One in four American adults experiences acute insomnia each year, researchers have found.
“We found that chronically sleep-deprived individuals don’t perceive themselves as being excessively sleepy and thus don’t perceive themselves as impaired,” said lead author Dr. Daniel Gottlieb.
People with metabolic syndrome were twice as likely to die from heart disease and stroke than people without it — if they also failed to get more than six hours of sleep.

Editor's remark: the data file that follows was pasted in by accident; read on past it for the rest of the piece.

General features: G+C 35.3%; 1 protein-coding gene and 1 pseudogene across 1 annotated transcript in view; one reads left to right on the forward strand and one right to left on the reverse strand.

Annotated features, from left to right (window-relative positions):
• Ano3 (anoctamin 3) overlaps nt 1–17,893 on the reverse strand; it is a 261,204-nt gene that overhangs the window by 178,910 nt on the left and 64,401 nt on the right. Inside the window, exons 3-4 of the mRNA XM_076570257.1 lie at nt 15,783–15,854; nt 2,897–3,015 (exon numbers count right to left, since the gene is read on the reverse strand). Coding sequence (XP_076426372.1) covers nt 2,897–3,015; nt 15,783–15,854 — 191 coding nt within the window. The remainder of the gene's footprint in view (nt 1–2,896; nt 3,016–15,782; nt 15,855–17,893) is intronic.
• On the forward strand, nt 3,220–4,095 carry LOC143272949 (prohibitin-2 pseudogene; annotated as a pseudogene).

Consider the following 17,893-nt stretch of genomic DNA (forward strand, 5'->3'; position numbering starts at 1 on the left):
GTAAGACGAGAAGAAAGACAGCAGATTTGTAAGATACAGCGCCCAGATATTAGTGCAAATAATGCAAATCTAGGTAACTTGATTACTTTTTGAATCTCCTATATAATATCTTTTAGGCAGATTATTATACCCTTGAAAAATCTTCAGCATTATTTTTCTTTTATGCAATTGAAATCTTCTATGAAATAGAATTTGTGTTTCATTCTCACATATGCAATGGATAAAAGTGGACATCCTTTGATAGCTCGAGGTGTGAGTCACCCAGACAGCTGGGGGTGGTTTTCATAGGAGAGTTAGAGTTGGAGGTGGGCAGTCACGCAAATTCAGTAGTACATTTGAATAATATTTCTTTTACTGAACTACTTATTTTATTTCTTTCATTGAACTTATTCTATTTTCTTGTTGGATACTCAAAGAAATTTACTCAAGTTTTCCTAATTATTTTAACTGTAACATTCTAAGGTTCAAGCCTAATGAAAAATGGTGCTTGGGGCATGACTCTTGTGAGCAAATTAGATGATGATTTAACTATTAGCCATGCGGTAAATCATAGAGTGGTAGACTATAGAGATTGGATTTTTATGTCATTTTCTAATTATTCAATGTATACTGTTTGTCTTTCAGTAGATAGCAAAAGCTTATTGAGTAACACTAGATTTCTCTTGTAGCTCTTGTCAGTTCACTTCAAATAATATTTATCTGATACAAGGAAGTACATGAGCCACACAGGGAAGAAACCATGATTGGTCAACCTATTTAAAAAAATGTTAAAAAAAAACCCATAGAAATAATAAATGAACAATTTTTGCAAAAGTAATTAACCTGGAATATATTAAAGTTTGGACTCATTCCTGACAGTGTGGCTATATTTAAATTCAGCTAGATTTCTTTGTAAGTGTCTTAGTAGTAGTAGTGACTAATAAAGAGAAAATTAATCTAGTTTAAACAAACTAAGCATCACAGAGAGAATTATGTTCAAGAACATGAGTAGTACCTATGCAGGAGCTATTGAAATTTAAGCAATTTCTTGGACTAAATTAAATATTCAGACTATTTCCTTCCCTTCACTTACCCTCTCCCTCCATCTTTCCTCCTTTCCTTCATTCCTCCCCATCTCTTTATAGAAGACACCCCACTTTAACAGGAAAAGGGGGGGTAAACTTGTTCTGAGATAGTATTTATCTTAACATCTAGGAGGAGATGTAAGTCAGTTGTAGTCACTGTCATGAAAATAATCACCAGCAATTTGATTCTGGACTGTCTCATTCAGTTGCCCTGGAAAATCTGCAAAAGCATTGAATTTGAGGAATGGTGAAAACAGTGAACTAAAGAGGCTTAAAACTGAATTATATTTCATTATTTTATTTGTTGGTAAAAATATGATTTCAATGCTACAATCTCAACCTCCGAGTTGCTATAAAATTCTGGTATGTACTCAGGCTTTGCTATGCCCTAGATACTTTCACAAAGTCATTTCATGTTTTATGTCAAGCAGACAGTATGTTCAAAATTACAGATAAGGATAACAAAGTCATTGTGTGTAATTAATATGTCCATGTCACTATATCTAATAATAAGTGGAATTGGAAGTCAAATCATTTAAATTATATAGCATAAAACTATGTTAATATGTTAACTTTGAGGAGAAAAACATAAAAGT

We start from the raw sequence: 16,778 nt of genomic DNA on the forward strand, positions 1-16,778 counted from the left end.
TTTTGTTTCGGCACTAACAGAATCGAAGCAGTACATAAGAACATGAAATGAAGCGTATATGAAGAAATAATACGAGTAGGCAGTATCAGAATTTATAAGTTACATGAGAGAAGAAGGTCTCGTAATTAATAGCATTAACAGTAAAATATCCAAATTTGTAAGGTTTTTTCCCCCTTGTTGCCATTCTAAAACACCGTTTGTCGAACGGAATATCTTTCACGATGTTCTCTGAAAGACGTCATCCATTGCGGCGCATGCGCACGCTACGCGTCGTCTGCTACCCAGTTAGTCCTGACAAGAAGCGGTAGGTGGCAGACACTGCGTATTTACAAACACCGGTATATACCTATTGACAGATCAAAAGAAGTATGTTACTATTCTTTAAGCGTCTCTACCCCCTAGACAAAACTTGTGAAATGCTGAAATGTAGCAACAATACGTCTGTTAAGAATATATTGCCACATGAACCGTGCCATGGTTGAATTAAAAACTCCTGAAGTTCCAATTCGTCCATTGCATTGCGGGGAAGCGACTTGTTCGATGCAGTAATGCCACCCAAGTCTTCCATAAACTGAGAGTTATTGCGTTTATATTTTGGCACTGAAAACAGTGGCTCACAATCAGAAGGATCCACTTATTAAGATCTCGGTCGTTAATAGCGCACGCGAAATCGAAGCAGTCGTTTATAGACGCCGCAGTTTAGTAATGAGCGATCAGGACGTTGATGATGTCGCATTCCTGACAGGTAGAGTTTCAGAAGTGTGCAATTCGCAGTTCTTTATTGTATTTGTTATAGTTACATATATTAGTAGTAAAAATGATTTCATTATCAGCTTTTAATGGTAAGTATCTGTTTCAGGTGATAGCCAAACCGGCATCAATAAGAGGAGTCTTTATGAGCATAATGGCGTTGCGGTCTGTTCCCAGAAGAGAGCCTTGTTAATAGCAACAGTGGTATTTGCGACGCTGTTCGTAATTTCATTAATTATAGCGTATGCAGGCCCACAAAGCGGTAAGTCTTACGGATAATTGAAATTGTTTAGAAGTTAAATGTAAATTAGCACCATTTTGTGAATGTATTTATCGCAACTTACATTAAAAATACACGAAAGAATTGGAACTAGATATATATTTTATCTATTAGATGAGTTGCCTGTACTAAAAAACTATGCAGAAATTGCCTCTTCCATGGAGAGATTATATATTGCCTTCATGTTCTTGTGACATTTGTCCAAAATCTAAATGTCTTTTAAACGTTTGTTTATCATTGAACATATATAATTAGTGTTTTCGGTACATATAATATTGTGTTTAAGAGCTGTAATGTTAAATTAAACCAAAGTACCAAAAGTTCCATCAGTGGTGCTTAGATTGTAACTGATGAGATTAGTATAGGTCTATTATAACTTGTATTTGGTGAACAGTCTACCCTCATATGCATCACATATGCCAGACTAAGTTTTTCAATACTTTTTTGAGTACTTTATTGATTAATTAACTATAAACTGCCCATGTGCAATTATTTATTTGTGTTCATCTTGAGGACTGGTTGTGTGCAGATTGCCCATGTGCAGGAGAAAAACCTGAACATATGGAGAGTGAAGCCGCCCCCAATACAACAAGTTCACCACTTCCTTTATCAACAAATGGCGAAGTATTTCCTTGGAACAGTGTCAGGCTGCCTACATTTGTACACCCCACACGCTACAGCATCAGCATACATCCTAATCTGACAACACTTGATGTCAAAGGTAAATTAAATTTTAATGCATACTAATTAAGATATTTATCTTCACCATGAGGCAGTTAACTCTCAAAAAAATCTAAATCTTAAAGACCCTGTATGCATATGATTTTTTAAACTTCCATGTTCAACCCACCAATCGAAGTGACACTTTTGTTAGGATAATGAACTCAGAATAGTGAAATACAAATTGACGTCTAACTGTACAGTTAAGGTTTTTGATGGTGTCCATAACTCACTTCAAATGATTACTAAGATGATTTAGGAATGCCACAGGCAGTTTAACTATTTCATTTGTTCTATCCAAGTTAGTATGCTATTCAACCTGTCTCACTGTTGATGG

Cognitive behavioral therapy (CBT-I) is recommended for insomnia; it helps people change both their beliefs and their behaviors about sleep.
Dr. Michael Howell: “We sleep because we feel better when we wake up. We’re less tired. We’re more restful. We’re more alert. We can respond quicker. Our reaction times are faster.”